Like many other people, I have been following the story of the Applebee’s waitress who posted this picture online, and subsequently was fired. The diner, who identified herself as a pastor, wrote, “I give God 10% Why do you get 18” on the receipt.
I can’t claim to have read everything written on the subject, so perhaps this point has been brought up before, but while I have seen people challenge both the pastor’s and the waitress’s ethics in this incident, I haven’t yet seen anyone challenge the pastor’s poor grasp of math.
A percentage is a percentage of something. It is meaningless to compare two percentages without also comparing the starting point: what are these two percentages percentages of? I can express any number as a percentage of something. I can express the tip we left the waiter at a very fancy restaurant last night as a percentage of the bill we were given, as a percentage of the total take in tips the waiter got for the night, as a percentage of the total take in tips the waiter got for the week, or as a percentage of the gross national product if I want to, and in each case, it’s going to be a different number.
If the pastor is doing it right, the 10% she gives to God is 10% of her income. The 18% she gave the person who waited on her (and according to some accounts, she did pay it), was a percentage of her bill for dinner. I suspect the latter amount is less than the former. Otherwise, we need to call in Gail Vaz-Oxlade.
I did some Googling to find out how much people in the US spend on food and especially, on dining out. We in the US spend a lower percentage of our incomes on food than people in other countries do. Estimates vary, and the lower your income, the higher the percentage of it you will spend to feed yourself, so let’s take the higher end of the range and say that the pastor spends 15% of her income on food. It’s unlikely she spends all of it eating out, but let’s say she spends half of it eating out, just to be on the safe side. If she tips every waitress 18%, we multiply 7.5% by 18% to see what percent of her income she spends in tipping. Those tips amount to 1.35% of her income, far less than God is getting.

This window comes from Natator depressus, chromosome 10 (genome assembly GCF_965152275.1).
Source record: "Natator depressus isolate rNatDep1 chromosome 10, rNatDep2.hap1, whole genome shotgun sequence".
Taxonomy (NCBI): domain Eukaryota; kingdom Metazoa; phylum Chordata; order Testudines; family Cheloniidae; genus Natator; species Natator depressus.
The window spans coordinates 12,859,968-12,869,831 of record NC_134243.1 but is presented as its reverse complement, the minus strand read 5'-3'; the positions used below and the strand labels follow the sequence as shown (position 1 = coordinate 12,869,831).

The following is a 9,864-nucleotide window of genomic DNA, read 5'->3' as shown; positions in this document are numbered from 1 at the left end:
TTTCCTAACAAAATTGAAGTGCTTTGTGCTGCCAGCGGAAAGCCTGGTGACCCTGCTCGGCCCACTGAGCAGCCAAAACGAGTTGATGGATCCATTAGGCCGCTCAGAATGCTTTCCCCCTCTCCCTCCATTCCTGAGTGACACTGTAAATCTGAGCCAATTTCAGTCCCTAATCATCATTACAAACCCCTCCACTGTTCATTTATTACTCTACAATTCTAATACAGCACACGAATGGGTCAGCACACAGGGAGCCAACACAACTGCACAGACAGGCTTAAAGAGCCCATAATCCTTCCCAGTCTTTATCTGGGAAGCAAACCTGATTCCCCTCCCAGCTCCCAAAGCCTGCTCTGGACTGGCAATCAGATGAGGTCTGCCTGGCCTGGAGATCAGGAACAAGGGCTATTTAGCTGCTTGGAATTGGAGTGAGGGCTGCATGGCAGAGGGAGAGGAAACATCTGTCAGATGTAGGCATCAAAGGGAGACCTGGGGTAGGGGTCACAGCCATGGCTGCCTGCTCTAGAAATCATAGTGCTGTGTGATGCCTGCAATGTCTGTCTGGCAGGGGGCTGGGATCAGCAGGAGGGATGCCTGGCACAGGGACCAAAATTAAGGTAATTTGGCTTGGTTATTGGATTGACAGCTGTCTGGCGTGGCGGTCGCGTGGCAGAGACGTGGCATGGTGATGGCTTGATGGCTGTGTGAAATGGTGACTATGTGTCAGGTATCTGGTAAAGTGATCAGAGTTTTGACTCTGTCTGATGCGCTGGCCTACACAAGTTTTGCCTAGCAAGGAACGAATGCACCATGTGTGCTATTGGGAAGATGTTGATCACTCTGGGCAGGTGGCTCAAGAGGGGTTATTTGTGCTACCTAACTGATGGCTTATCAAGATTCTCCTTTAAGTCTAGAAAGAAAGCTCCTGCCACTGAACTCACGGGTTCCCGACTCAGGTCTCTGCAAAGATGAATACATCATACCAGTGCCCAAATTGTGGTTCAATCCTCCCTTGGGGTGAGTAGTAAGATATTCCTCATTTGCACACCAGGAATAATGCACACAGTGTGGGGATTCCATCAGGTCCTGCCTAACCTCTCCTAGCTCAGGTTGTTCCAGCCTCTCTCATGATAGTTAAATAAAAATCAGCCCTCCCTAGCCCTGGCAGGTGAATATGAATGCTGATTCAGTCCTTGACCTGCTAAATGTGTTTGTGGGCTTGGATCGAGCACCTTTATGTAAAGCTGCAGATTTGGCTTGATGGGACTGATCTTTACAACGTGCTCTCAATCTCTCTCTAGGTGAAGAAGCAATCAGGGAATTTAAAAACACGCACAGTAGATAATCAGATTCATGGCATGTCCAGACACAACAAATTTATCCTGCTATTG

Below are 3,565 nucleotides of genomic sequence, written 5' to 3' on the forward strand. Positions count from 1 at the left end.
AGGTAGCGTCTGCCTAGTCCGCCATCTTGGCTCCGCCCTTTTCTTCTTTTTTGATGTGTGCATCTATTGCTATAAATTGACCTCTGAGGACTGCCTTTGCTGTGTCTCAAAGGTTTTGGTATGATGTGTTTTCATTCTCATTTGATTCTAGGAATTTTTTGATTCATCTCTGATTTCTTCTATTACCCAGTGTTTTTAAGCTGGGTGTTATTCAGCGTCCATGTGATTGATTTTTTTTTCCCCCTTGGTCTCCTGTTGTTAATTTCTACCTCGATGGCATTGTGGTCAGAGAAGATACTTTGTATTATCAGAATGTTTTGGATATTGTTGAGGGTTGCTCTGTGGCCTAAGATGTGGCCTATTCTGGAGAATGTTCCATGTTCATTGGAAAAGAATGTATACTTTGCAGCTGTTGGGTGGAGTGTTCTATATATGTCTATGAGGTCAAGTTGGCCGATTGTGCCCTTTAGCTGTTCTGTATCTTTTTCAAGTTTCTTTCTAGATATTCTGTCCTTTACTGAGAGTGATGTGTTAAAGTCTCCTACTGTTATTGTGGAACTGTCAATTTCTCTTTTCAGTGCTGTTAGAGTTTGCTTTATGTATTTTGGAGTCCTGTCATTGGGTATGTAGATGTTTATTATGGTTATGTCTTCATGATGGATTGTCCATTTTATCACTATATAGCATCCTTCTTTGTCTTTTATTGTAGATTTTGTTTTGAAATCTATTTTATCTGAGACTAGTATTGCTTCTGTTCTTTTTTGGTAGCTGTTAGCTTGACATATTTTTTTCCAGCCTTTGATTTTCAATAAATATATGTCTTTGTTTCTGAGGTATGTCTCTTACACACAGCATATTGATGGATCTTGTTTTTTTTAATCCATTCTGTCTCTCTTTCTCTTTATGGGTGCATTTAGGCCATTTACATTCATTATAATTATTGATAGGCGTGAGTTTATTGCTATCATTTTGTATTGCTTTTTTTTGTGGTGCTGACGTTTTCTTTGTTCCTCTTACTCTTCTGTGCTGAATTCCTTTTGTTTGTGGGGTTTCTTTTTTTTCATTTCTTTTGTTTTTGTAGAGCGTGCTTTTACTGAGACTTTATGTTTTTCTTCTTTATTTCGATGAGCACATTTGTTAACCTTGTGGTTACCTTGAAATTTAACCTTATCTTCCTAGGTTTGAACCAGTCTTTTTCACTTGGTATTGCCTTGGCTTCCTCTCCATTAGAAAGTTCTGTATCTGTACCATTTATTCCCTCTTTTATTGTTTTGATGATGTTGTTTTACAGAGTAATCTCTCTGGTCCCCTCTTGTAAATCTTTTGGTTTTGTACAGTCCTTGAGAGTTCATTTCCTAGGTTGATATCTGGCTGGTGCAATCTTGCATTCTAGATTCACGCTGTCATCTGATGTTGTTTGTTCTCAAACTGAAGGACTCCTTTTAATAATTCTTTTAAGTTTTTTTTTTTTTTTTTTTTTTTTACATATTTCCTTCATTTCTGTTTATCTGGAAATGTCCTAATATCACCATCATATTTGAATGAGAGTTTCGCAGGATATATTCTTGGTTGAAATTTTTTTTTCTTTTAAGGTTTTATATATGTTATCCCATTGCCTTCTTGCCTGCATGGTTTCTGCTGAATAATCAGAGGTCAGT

From other Googling I have done, I see many people report spending anywhere from 2-5% of their income dining out, though some spend more. If we use the 5% figure, 5% of 18% gives us 0.9% of the pastor’s income going to waitresses (and waiters), less than one tenth of what God is getting.
But just for fun, let’s assume that the pastor, like the average Kenyan, spends 45% of her income on food, and that all of that is spent dining out (unlike the average Kenyan, I suspect). That would mean all her tips add up to 8.1% of her income, still less than God is getting. In fact, our pastor would have to spend over 55% of her income eating out for the 18% tips to equal God’s 10%, and if you spend more than half of your income dining out, then don’t blame the waitress for your cash flow problems. Learn to cook. Maybe clip coupons. And don’t write notes to the cashier on them, just in case she has a camera, too.